Christmas on 4th Street by Susan Mallery
Noelle loves her town, her friends, and her little store, The Christmas Attic. There’s just one thing missing in her life: love. Gabriel Boylan is nursing an injury and taking a break from his job as an army doctor to visit his family in Fool’s Gold. He doesn’t feel much like celebrating Christmas, but when he meets Noelle and starts working in her store, things start to change for him.
Anytime the characters have holiday themed names (like Mary, Holly, Joy, etc) I know I’m in for a seriously festive, and likely somewhat cheesy, read. When I saw the main characters here were Noelle and Gabriel…let’s just say my expectations were set. Ha! It also had a lot of ultra-festive elements: Noelle owns a Christmas store, their little town has festivals every week, and there is a surprise triple wedding being planned for right after the Christmas Eve. I often love elements like that but this book fell really flat for me. The characters were alright, but not especially developed, and even though you kind of expect the romance to happen fast, this felt a bit over the top. It was also definitely at least PG-13 (no open door scenes per say but a lot was alluded to). This book is a bestseller on Amazon so a lot of people liked it, but for me, it was another C+ choice. It’s one of those books in a romance series about all the townspeople (I’m pretty sure the triple wedding were all relationships from previous books) and you can definitely tell there are hints of future stories being set up in this one. I won’t be reading any more from this author but there are a lot more options from her if you liked this one!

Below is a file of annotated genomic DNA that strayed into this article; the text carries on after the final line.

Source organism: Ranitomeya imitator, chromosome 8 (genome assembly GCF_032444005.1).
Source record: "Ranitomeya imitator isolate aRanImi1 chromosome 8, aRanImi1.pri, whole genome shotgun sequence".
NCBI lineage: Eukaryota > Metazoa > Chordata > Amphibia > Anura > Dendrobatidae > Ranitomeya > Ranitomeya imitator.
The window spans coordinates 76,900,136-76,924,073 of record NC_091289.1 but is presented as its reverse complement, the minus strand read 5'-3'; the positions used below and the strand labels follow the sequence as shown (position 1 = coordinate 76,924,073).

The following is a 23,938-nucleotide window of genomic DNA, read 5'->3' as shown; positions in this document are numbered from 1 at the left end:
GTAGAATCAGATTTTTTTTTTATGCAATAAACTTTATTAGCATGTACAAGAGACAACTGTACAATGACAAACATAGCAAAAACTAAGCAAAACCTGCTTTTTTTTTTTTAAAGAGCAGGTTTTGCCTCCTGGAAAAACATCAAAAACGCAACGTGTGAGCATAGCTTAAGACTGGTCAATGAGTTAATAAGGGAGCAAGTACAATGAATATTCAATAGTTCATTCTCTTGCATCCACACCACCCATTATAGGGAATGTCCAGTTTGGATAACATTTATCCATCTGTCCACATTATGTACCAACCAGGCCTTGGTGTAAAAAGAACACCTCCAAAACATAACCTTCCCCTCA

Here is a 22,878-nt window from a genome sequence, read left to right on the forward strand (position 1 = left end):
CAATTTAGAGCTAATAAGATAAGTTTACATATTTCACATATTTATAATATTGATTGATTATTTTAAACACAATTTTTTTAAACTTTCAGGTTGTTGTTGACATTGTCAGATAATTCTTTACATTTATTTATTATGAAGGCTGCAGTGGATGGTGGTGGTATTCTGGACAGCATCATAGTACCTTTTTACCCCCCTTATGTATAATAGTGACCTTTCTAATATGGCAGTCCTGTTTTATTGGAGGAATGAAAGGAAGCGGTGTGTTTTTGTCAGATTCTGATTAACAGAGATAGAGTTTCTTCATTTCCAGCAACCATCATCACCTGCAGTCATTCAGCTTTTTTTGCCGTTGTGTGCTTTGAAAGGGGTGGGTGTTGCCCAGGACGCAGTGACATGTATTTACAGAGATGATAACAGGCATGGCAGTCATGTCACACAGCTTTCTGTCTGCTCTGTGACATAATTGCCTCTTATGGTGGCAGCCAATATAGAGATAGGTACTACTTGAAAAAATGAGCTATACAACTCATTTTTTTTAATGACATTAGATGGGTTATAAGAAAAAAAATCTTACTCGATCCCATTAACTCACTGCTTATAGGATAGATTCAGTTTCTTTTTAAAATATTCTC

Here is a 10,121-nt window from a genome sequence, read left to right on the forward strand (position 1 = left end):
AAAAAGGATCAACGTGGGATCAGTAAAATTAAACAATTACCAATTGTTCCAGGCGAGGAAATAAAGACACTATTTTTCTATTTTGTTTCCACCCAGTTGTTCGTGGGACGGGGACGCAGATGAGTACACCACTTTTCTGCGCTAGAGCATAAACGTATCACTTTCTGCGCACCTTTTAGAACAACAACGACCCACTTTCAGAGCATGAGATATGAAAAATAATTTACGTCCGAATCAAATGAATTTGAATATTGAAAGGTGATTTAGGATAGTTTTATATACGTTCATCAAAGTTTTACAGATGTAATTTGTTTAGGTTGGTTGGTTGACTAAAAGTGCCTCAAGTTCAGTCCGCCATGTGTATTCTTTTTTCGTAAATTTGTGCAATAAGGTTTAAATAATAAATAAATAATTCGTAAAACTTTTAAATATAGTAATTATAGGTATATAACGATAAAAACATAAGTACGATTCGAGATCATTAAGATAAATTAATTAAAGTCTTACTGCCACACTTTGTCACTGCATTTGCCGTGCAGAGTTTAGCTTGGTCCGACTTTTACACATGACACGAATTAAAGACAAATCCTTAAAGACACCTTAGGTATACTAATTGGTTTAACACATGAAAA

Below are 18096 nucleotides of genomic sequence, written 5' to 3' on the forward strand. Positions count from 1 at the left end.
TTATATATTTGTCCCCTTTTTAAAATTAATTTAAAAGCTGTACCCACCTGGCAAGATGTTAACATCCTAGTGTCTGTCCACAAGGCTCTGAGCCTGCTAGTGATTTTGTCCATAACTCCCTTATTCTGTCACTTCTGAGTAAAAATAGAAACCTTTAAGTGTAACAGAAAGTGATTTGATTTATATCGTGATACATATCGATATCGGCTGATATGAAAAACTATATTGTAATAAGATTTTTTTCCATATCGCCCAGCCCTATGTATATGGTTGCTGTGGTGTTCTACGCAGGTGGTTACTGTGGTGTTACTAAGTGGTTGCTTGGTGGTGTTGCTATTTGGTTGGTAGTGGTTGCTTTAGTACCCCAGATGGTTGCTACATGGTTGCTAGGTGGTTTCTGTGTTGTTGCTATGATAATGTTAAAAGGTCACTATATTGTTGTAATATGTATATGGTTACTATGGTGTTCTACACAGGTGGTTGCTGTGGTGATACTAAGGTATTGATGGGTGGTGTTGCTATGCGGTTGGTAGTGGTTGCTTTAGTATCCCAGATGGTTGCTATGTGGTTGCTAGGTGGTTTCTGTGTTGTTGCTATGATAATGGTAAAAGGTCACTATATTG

Christmas at Silver Falls by Jenny Hale
Scarlett Bailey loves celebrating Christmas at White Oaks, the historic inn that her grandmother runs and lives in. Unfortunately, due to plummeting profits and the high cost of upkeep, it’s looking like this might be the last Christmas there and the family will have to sell. That is, unless she can convince Charlie Bryant, a successful property developer who is back in town after years away, to invest in the inn.